Peter and Peter's Grandma,
It is one of the sallows, and I lean towards the common sallow, Salix cinerea (also called grey willow).
It does, however, hybridize with close relatives, such as Salix caprea, so one can't be completely sure.
It was probably not planted by human hand; they often spring up of their own volition from wind-blown seed.
Thanks Mike for the information, I can now let my mother know as she has been wondering about it for ages! It does look stressed as the leaves are yellowy it is growing on top of a hill on chalk.
Sallows are pretty tolerant of various soil types, though the (probable) dryness of the chalk won't help.
Whenever you see yellow leaves on a normally-green plant, see if it is primarily the older leaves that are yellowing. With evergreens in particular, the old leaves do get shed eventually and they go through a yellowing stage as part of that. Some deciduous trees, too, may shed some leaves in late summer, yellowing on their way out. I'd be concerned only if I could not ascribe the yellowing to either of those causes.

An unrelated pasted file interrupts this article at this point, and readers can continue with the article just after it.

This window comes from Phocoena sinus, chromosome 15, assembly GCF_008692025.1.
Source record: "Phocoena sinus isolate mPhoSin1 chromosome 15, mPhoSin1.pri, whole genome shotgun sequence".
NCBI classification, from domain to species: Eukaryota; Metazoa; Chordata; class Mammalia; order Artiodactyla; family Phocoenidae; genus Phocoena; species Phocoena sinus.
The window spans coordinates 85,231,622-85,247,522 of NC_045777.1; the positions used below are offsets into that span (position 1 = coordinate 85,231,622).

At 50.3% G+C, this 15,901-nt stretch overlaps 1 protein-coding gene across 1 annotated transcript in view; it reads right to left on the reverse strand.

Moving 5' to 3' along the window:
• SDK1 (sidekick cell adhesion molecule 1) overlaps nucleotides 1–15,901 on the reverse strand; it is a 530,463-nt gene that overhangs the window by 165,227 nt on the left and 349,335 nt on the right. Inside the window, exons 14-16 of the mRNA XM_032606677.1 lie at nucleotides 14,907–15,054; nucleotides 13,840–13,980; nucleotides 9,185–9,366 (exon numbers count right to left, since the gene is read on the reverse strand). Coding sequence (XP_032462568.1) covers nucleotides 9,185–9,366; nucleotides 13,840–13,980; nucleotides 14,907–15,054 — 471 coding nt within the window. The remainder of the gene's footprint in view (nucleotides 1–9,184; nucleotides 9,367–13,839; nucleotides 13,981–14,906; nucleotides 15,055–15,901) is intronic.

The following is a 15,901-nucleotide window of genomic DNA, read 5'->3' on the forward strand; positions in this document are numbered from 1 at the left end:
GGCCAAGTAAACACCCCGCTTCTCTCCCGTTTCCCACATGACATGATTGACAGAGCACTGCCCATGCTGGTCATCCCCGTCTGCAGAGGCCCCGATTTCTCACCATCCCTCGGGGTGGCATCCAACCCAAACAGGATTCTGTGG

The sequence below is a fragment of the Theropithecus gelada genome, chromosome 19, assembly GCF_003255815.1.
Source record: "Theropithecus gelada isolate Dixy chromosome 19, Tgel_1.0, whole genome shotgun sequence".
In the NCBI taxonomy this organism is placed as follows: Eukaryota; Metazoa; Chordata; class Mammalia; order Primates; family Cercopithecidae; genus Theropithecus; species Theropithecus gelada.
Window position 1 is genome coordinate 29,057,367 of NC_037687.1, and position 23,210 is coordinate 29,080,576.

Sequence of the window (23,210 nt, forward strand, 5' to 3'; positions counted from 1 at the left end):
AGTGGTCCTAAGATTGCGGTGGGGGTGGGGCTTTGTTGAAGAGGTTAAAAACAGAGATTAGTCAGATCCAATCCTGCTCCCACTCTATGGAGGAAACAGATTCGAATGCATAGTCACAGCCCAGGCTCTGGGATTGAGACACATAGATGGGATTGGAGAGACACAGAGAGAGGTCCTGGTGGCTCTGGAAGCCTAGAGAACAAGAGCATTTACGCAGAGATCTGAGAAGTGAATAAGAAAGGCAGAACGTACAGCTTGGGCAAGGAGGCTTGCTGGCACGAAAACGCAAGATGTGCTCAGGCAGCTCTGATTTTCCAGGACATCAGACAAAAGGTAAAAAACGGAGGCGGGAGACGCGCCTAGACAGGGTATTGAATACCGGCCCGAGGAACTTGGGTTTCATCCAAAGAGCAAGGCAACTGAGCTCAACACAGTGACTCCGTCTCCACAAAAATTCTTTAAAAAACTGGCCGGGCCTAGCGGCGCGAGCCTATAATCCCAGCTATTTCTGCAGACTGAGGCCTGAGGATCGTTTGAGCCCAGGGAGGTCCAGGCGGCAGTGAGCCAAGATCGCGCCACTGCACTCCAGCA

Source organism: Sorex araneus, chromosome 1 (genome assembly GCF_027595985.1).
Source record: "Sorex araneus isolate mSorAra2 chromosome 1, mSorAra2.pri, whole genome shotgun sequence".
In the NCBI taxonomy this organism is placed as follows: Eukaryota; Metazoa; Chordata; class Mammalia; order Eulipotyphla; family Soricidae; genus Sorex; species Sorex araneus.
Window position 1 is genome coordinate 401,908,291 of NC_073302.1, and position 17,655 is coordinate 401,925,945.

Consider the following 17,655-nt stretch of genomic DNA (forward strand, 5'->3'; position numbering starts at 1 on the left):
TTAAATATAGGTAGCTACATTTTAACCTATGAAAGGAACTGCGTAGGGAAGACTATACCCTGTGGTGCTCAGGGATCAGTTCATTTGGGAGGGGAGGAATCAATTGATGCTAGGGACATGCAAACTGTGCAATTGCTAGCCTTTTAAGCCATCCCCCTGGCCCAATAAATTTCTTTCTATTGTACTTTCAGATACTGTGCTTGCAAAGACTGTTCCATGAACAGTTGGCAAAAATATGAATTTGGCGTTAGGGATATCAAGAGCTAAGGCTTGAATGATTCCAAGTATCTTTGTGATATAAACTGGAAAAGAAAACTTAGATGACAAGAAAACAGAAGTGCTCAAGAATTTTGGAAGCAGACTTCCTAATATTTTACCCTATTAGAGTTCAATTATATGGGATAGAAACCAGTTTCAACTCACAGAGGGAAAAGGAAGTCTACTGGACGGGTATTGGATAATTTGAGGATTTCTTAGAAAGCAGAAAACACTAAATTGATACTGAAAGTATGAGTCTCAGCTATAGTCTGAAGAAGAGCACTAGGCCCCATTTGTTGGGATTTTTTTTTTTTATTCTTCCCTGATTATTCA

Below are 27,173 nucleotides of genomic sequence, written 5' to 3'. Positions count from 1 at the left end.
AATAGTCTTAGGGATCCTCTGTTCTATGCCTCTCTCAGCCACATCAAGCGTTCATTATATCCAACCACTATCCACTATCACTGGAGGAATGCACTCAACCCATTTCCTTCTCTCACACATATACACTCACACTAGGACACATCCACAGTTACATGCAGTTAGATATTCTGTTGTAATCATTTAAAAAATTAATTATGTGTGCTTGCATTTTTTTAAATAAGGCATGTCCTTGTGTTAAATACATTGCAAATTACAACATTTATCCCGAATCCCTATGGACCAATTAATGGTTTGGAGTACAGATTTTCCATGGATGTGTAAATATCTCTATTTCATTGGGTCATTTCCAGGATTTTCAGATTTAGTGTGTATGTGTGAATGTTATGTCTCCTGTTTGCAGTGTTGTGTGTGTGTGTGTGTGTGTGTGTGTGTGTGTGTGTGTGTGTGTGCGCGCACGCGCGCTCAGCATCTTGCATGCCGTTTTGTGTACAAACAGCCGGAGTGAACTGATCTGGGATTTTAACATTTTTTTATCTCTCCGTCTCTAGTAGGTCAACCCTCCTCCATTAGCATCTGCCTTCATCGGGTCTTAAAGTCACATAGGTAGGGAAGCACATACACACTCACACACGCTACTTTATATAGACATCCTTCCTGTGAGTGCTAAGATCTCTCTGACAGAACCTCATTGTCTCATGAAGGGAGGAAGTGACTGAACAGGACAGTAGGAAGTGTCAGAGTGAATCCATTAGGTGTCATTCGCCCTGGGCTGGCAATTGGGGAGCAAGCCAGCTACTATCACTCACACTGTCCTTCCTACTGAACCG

Best wishes to your Mum.
I have just spoken to my mother who is very greatfull for your help, and promises to look after it!
PS she has only recently got an ipad, but is not able to use it much yet hence my involvement.
Your Mum and her iPad - bless!
I bought my Dad an Apple Mac for word processing (don't ask which one - it was a long time ago!); he tried, but he was happiest using his old Smith typewriter. I hope your efforts with your Mum prove more successful.
Now look - she really doesn't need to promise to me to look after her own tree!
It was a sweet gesture, though.
To be honest, sallows can outgrow their position in a garden, especially if self-sown. And they are of limited virtue, especially in a small garden (though the flowers are liked by moths). So it might become necessary to prune it one way or another, or to have it out, in order to let more-worthwhile plants/shrubs/trees do well.